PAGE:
What I am not excited about is saying “farewell and good luck” to another team member, Allison Guenette. Allison has been with us as an editor on the poetry team since the beginning of this journey. She was at the winter residency where the idea of The Good Life Review was born and she helped us shape our vision and approach in those early months. She is thoughtful, thorough, and kind and is a lovely person to work with. Her presence will be missed.

Saying goodbye to team members seems to be a recurring theme in these letters and one that is never easy. However, each change creates opportunities for new people to join and, ultimately, a shift in our collective energy. In this case, the addition of two new poetry editors, Cid Galicia and Terry Belew. Terry and Cid are not new to TGLR as they have both been readers for us for a few issues now and we’re stoked to have them agree to take on more!

Deciding to add two new editors made sense for the situation, but also fit with the needs of the journal as well. We are growing and evolving as an organization and, as such, have been in need of more help and changes in roles and responsibilities. 

We now have two internships that are currently being filled by students of the University of Nebraska Omaha MFA program, Linda Young and Julia Sample. We are also branching out to include additional readers in several of our genres in order to give fair and adequate consideration to all submissions. In keeping with our original intent to be independently operated by people affiliated with the UNO MFA program, these readers all have that in common. This new list of volunteers includes Debra Rose Brillati who started reading for this issue and Ciara Hoff and Christine Nessler joining as of issue #10. Welcome ladies!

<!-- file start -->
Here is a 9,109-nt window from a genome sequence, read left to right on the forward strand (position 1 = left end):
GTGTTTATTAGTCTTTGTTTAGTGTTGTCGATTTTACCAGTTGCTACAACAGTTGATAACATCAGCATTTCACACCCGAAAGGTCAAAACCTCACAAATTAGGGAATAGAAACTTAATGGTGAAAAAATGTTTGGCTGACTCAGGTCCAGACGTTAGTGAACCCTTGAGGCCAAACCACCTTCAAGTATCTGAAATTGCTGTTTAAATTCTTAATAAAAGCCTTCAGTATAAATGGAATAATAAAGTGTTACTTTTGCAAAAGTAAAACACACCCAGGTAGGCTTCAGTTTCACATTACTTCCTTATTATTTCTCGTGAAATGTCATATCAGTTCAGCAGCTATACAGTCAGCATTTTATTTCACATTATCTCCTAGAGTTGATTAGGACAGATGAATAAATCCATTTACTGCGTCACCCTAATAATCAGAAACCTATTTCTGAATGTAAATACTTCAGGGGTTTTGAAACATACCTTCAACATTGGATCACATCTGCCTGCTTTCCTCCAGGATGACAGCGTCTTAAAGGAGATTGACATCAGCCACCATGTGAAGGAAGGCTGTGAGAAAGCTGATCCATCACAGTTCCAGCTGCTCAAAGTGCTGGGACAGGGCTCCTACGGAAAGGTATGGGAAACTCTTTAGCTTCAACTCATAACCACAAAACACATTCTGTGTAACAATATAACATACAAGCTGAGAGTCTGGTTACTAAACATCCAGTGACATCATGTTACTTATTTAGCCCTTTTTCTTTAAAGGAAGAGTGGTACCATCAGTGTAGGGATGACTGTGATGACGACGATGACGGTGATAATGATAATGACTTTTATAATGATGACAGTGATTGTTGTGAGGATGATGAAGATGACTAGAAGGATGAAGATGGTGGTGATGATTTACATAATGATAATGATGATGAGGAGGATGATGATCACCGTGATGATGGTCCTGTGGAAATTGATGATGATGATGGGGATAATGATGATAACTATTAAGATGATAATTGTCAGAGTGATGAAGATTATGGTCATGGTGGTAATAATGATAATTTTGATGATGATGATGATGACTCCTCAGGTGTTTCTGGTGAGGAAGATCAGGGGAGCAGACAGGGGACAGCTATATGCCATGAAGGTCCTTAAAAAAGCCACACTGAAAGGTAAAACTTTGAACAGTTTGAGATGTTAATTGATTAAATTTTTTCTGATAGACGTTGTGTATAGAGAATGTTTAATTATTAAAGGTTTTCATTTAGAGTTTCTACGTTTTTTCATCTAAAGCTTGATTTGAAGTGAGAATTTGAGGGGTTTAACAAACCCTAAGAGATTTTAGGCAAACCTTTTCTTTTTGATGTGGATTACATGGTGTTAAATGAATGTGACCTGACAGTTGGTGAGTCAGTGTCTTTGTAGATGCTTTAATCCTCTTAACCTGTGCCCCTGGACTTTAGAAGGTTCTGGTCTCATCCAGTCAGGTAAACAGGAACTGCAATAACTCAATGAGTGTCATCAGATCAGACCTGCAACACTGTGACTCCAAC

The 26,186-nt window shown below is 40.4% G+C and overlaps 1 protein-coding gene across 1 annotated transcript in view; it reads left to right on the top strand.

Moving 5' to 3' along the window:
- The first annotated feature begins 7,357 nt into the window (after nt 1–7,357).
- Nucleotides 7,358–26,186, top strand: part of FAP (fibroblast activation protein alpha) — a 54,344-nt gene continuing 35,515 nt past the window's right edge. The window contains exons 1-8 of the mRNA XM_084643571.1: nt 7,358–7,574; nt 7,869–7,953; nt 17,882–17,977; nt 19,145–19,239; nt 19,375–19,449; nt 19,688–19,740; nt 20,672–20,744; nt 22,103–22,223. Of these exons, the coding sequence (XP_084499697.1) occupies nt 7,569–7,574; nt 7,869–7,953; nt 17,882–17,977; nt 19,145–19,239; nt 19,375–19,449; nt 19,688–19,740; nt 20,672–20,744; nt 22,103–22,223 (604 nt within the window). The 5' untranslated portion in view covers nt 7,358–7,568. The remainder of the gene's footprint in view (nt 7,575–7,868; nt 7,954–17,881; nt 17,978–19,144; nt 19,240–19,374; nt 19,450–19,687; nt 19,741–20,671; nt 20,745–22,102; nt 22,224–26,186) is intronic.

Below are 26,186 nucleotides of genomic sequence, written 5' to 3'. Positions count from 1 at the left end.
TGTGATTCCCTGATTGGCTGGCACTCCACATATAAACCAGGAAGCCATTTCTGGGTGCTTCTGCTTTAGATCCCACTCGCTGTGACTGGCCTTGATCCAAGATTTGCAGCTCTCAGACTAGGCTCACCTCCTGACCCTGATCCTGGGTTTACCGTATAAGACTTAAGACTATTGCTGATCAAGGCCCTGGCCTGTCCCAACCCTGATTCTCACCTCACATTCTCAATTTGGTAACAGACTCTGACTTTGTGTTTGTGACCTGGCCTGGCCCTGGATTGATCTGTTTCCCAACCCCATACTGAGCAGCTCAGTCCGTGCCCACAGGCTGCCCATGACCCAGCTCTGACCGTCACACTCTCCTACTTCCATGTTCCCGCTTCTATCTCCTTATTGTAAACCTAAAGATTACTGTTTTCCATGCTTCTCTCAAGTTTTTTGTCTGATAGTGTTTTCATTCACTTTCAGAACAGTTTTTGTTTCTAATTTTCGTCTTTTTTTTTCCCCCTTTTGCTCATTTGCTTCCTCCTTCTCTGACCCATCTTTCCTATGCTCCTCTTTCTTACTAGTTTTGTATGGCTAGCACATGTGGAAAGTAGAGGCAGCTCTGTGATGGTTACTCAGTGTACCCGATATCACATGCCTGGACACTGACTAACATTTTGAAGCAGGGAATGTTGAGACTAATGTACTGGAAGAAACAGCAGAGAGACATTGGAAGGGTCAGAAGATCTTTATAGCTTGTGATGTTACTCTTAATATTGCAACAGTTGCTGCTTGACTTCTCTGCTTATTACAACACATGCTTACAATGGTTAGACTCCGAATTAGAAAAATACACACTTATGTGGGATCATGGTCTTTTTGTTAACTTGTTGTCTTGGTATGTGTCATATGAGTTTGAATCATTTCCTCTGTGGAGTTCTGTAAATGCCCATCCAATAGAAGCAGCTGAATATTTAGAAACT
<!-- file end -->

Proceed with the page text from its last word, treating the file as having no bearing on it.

As if all of that was not enough, I am also thrilled to announce that Tacheny Perry, one of our flash fiction editors, is now also filling a new managing editor role and Annie Barker, one of our flash nonfiction editors, is stepping in as associate editor. I’m extremely grateful for their willingness to volunteer more of their time and to have their assistance in shaping the future of our journal and our organization!

Again, it is a challenge to condense all of this, as there is much more I would like to express but my overarching desire is that in the coming weeks and months we will be able to capitalize on the enthusiasm that comes with so much change. My hope is to collaborate more on new ideas and solidify plans for 2023 and beyond, all while continuing to provide a beautiful and inclusive platform for writers and artists who seek a home for their work.

For now, though, I would like to close by saying “thank you” to you, dear reader, for sticking with us through “the vortex” and for your support of independent literary journals. Thank you for believing, as we do,  in the positive impact art can have on humanity and the world. 

That’s it for Issue #9 ~ Autumn 2022.

Cheers to conversations  ‘round the fire,


editor's notes


Issue #8 ~ Summer 2022
Editor’s Note